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5 Tips for Negotiating the Pay Raise You Deserve 5 Tips for Negotiating the Pay Raise You Deserve
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5 Tips for Negotiating the Pay Raise You Deserve

Northwestern MutualVoice Contributor •  May 12, 2015 | Business and Careers

By Katie Morell

We negotiate every day of our lives. In the company of friends we discuss what to bring to a potluck. At work we negotiate with vendors and clients over project fees and with our bosses over pay raises.

For many of us, the latter negotiation is one of the hardest and is known to instill the most fear—so much so that many of us shy away from the act altogether. “The biggest mistake in negotiating is not doing it at all,” says Jack Chapman, author of Negotiating Your Salary: How to Make $1,000 a Minute. “You need to negotiate, or you will likely leave money on the table.”

Here are five strategies to ease the fear of a salary negotiation and get what you’re asking for.

1. Prepare relentlessly. Fear is driven by a lack of knowledge about how the process will unfold, says Martin E. Latz, CEO of the Latz Negotiation Institute and author of Gain the Edge!: Negotiating to Get What You Want.

First, do your research. How much are people making in your position, geographical region and in a company of similar size? If you aren’t sure, look on sites like Salary Fairy,,, and

“The ability for each side to get a precise range for a position is more accurate and faster than it has ever been,” says Chapman, referring to both the employer and employee. He started consulting on salary negotiation more than 25 years ago. “Back in the ’80s, if you wanted to research salaries, you would have to go to industry associations and find salary surveys buried in books. It is so much better these days.”

Latz recommends coming up with the number for your ideal salary, then asking for a little more than that to leave room for negotiation. From there, start rehearsing.

“People need confidence to negotiate,” says Robin Bond, a workplace lawyer and author of How to Negotiate a Killer Job Offer. “You build confidence by preparing.”

2. Quantify your worth. Consider speaking in numbers when coming to the table to ask for an increased salary.

“Don’t just say you managed major accounts. Instead say, ‘My management of X account resulted in a 30 percent increase in sales that brought in an extra $200,000 to the bottom line,’” recommends Bond. “Think numerically and quantify what you’ve done. It will highlight your accomplishments as a result.”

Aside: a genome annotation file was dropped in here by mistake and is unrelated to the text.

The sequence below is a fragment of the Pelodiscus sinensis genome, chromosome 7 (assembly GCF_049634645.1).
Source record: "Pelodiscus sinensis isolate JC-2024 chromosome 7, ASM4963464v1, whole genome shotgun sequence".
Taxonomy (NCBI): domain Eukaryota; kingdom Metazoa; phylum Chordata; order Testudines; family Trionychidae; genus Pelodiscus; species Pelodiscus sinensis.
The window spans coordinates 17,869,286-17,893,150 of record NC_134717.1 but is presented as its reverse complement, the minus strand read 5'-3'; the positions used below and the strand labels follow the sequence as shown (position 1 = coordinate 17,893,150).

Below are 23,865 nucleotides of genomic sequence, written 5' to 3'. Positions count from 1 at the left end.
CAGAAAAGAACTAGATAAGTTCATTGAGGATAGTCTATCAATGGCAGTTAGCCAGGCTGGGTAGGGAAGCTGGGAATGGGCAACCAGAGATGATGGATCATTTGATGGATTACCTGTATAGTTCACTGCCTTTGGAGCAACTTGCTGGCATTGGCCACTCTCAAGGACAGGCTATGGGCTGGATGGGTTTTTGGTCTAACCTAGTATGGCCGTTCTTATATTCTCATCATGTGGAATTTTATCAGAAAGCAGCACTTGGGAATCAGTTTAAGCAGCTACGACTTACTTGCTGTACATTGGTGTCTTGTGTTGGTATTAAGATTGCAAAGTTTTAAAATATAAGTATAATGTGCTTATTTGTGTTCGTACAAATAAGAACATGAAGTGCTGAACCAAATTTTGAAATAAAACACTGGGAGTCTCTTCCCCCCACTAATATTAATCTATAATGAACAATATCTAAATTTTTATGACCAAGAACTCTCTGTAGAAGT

She advocates keeping a log of your achievements and updating it on a weekly basis. That way when your review comes around, you will be prepared with a list of things you’ve done to help the company, thereby strengthening your argument for a compensation increase.

3. Consider a creative option. Salary negotiations don’t always need to revolve around money. If you are working for a company that you know doesn’t have the funds to give you a raise this year, consider asking for something else.

“Sometimes you can get your interests satisfied at a low or minimum cost to your employer,” says Latz. “Ask for flex time, an extra week off per year, a better parking spot, an office with a window, or the opportunity to work with another department.”

4. Make it a conversation. As nervous as you may feel, don’t go into a meeting prepared to give a monologue. Ask open-ended questions as part of your salary negotiation, Latz suggests. These questions can revolve around what your employer sees as a pay range for your role and how your responsibilities may change as a result of an increase in pay. Highlight, in a conversational way, how your experience warrants a higher pay and what you bring to the company.

Help get the discussion started by making an appointment to talk specifically about your salary. Bond recommends emailing your boss to ask for a face-to-face meeting to discuss the topic so he or she knows the angle of the meeting going in.

5. Watch your body language. “I keep my feet on the floor and don’t cross them when I’m doing a deal,” Bond says. “And I’m very conscious of my hands. I keep them face up on the table to convey a sense of vulnerability and openness to the conversation. I keep my tone of voice even, not high like Minnie Mouse or angry and bossy.

“When asking for a raise, I recommend telling your boss how happy you are to be there and giving them a genuine smile,” continues Bond. “That will go a long way.”

There are no guarantees in negotiation, but taking the time to prepare is essential. By following these tips, you will be on your way to a successful negotiation.

Katie Morell is a writer and editor living in San Francisco. She specializes in business, travel, human interest and social justice topics. Her work has appeared in Hemispheres, BBC Travel, Crain’s Chicago Business, American Express OPEN Forum, USA Today, and other print and online publications.

Originally published on Northwestern MutualVoice on

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